This past academic year was one unlike any other, however, LSC assistant professor Kaiping Chen did not miss a beat and enjoyed her first year at UW-Madison.
Chen joined the department as an Assistant Professor in August 2019 and spent the fall semester conducting research that built on her previous work on new tools of engaging the public on social media and public deliberation on controversial issues. While continuing her research, Chen also taught LSC 250: Research Methods in the Communication Industry in the spring. This course included an exciting collaboration with the Professional Dairy Producers of Wisconsin (PDPW) where students became involved in all the stages of the research process to create an effective campaign strategy to improve public engagement at PDPW’s annual conference.
Recently, we sat down (virtually) with Professor Chen and reflected on her first year as a faculty member in LSC.
LSC: Reflecting on your first year, what accomplishment are you most proud of and why?
KC: I am a strong believer in using multi-disciplinary knowledge to tackle wicked problems the public face. COVID-19 is one urgent wicked problem we are all facing. I am very excited to obtain the NSF RAPID Award with faculty across disciplines including geography, mathematics, and population health to work out solutions for improving public understanding of COVID-19. I am motivated to investigate the interplay between value systems and preventive behavior among different groups in our society and how this interplay changes over time. I am also designing data visualization interventions to help improve people’s risk awareness and actions.
I am also proud to see that my students in LSC 250 completed semester-long group projects for the course client (PDPW), from engaging with the client, developing research hypotheses, designing survey questions, to conducting and communicating data analyses to the client.
LSC: What were the courses you taught with LSC? Do you have a favorite classroom memory?
KC: I taught LSC 250: Research Methods in Communication Industry in the spring semester.
My favorite classroom memories are in-class labs where students worked in groups to apply a course concept to a real-world case, gave each other feedback, and then revised their work. For instance, in the content analysis workshop, students worked in small groups to develop the coding variable and scheme for an open-ended survey question on PDPW exhibitors’ evaluation for their annual dairy industry conference. Then groups provided live feedback to each other on a Google shared document. The final part of the workshop was a reflection demo groups shared with the class on what they learned from others’ feedback. It was amazing to see students coming up with creative variables to code open-ended survey questions and give super constructive feedback to each other.
LSC: What kind of research are you focusing on with LSC? What research groups are you involved in/collaborating with?
KC: My research agenda at LSC builds on my previous works on news tools of engaging the public on social media and public deliberation on controversial issues. I recently published several works that laid out the paradigms of online crowdsourcing and the long-term effects of public deliberation on civic engagement. In my first year with LSC, I also started several interesting projects. In one project, I applied a variety of computational methods to study science communication on YouTube to investigate audience engagement with science videos and the meaning of community in digital science communication. In another project, I am examining the network dynamics of COVID-19 conspiracies on Chinese social media platforms. Methodologically, I also started to explore how we can harness diverse types of public opinion data (e.g., survey, social media) to better understand public perception on AI technologies such as autonomous vehicles and digital contact tracing.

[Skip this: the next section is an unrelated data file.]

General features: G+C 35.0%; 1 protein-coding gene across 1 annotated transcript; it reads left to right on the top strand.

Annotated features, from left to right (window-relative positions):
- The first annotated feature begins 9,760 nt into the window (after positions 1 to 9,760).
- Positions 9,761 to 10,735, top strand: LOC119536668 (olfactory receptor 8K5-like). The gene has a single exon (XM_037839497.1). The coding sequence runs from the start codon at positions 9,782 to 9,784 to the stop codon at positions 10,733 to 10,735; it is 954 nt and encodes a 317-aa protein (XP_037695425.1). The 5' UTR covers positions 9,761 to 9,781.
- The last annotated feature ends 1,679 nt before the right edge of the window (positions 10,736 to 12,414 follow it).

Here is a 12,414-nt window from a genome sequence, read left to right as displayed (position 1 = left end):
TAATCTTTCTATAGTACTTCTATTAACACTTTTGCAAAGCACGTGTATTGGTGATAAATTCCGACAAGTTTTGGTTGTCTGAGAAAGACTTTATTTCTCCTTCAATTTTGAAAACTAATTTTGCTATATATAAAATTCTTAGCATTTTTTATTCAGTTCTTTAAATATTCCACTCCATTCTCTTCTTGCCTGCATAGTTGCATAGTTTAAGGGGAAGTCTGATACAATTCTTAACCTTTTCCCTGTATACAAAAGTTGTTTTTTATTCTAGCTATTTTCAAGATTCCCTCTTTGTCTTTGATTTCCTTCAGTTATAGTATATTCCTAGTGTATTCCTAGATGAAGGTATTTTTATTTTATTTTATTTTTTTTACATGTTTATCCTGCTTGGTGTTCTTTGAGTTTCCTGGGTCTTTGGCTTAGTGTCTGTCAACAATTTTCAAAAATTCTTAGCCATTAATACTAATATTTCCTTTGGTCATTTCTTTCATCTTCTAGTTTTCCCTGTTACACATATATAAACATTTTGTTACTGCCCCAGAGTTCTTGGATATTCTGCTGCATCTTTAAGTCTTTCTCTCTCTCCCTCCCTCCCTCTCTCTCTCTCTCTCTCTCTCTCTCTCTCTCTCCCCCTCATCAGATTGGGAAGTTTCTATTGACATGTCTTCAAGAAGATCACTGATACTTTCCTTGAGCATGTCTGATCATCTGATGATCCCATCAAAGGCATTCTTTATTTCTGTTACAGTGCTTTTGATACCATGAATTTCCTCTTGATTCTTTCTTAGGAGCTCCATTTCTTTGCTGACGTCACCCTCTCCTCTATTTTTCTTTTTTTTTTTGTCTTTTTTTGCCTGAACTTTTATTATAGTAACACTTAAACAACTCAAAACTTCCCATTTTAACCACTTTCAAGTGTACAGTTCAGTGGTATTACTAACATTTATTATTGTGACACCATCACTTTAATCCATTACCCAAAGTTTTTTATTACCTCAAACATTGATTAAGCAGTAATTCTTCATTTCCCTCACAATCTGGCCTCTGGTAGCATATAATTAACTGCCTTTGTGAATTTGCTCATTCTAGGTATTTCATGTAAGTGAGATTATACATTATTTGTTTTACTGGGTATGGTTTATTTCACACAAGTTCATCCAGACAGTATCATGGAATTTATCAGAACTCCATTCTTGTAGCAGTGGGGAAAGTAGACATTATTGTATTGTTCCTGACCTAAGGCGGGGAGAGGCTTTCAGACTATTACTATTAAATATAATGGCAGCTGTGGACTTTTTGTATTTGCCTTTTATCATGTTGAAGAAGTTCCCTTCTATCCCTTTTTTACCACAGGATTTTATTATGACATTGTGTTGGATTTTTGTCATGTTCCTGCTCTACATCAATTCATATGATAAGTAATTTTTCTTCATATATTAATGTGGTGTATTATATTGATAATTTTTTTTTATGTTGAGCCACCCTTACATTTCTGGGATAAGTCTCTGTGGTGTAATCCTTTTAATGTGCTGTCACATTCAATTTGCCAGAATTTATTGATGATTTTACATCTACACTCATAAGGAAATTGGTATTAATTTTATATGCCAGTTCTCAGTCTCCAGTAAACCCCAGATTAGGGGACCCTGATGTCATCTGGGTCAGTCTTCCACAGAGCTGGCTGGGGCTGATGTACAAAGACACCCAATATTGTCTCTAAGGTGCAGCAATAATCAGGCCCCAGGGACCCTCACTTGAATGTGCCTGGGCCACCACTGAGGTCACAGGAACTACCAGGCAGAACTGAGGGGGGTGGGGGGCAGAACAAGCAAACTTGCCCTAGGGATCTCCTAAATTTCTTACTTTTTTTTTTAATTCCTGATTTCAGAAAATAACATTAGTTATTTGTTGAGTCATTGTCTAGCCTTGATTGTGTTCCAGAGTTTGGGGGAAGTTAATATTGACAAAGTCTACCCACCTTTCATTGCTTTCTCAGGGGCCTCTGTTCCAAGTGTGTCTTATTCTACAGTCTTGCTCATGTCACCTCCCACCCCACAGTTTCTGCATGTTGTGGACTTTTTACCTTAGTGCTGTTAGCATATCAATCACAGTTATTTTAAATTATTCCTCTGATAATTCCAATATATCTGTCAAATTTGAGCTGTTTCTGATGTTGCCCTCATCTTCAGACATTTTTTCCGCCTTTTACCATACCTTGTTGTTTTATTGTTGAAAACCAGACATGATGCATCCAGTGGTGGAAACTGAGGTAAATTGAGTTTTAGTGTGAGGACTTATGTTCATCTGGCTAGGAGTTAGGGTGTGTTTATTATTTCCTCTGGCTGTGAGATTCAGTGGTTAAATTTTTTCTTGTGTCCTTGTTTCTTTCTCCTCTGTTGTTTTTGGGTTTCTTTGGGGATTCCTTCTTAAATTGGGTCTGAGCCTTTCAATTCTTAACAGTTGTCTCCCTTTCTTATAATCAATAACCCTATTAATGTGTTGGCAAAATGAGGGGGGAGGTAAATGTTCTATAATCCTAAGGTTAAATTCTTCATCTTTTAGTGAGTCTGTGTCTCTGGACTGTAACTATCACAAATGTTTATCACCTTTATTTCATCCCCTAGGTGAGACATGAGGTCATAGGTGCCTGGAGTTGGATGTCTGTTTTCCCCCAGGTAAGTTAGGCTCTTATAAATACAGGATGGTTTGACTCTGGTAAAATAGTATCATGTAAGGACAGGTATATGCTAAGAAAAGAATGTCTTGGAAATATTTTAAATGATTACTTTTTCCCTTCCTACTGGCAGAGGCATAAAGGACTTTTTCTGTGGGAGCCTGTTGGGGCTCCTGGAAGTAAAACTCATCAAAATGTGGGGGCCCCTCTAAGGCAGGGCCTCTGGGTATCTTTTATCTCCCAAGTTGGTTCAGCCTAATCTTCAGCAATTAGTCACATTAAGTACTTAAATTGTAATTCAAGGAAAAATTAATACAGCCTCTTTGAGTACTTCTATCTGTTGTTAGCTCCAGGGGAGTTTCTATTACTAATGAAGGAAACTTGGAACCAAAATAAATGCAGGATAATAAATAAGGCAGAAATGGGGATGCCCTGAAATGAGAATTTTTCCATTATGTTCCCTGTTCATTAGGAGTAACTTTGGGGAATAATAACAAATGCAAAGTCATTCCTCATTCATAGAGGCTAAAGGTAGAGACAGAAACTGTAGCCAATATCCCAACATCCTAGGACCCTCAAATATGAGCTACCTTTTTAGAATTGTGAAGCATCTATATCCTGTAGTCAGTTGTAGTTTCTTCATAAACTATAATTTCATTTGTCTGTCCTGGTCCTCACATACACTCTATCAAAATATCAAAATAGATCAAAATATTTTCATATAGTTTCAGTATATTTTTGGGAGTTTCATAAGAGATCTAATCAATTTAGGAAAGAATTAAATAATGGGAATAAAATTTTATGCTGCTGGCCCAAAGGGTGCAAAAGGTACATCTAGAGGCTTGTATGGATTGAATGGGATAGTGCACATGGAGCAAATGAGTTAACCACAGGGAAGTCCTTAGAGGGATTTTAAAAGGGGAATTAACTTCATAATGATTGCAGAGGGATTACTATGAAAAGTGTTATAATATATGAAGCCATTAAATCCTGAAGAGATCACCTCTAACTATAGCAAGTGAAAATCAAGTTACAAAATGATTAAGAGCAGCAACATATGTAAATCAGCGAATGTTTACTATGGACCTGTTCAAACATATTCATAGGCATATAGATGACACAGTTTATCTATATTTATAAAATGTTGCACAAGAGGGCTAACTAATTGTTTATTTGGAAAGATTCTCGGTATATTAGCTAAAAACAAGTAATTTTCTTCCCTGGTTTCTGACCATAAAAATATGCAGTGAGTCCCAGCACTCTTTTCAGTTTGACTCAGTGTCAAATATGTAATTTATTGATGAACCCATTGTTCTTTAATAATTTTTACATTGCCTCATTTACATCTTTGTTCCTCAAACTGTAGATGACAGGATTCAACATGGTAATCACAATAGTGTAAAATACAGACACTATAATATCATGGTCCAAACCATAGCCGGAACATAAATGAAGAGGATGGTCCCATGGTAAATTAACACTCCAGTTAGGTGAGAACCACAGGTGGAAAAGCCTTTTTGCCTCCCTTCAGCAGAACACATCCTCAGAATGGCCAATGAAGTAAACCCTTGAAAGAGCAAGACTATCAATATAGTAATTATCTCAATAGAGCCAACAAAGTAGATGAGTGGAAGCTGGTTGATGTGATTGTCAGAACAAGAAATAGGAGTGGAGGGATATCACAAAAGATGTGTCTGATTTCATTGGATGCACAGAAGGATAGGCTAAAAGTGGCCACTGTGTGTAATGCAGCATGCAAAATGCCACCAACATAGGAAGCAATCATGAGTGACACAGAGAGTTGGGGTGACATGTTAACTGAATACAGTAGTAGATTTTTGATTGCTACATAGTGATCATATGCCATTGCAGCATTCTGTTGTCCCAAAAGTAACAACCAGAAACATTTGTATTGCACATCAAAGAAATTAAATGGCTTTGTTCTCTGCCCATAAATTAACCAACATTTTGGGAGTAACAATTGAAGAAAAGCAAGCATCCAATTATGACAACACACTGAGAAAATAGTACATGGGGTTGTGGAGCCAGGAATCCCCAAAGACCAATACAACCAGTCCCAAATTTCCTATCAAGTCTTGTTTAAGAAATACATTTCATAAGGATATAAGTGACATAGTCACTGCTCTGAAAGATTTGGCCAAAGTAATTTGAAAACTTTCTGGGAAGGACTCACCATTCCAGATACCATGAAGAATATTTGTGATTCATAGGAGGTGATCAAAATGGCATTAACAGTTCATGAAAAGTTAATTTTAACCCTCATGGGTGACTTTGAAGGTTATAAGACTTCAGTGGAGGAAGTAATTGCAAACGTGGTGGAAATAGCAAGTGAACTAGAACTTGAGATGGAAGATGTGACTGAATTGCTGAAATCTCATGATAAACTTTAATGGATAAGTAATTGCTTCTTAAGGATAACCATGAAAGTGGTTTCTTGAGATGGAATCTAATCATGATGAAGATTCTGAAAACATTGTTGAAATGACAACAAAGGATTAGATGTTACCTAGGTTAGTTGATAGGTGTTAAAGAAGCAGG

Since joining the department, I have been affiliated with the Science, Media, and the Public (SCIMEP) research group. I am also proud to co-lead the Content Analysis Group (CAG) with Mike Xenos at LSC.
LSC: How did you prepare for your first year? What is your trick for success?
KC: My trick for success is to gain a lot of insights from my colleagues by inviting them to have Chinese tea in my office! I am so grateful for the generous help, suggestions, and resources my colleagues at LSC, as well as in other departments, have been giving to me.
LSC: Now that you’ve been here a year, what’s something you wish you would have known before coming to UW?
KC: I wish I had known how to drive and walk on snow before coming to UW. Palo Alto did not give me an opportunity to learn this skill!
LSC: What is something you’re excited about getting more involved with in LSC or at UW?
KC: I started working with an amazing group of Ph.D. students at LSC on comparing newspaper coverage of COVID-19 between the U.S. and China and I really enjoyed the experience. I look forward to continuing to work with both undergraduates and graduate students in LSC, as well as across campus. I also look forward to designing and teaching a new course: LSC 375: Social Media Analytics for the coming fall semester.
LSC: Favorite campus spot to spend time?
KC: Hiram Smith Hall
LSC: If you were a Babcock ice cream flavor, what would you be and why?
KC: Blueberry Swirl. Tart and Sweet
LSC: Any advice to an incoming faculty member at UW?
KC: Applying to be the Madison Teaching and Learning Excellence Fellow (https://mtle.wisc.edu).
Fully utilize and enjoy the mentorship.
After such a busy and fun first year, we cannot wait to see what the future holds for Professor Chen here in LSC!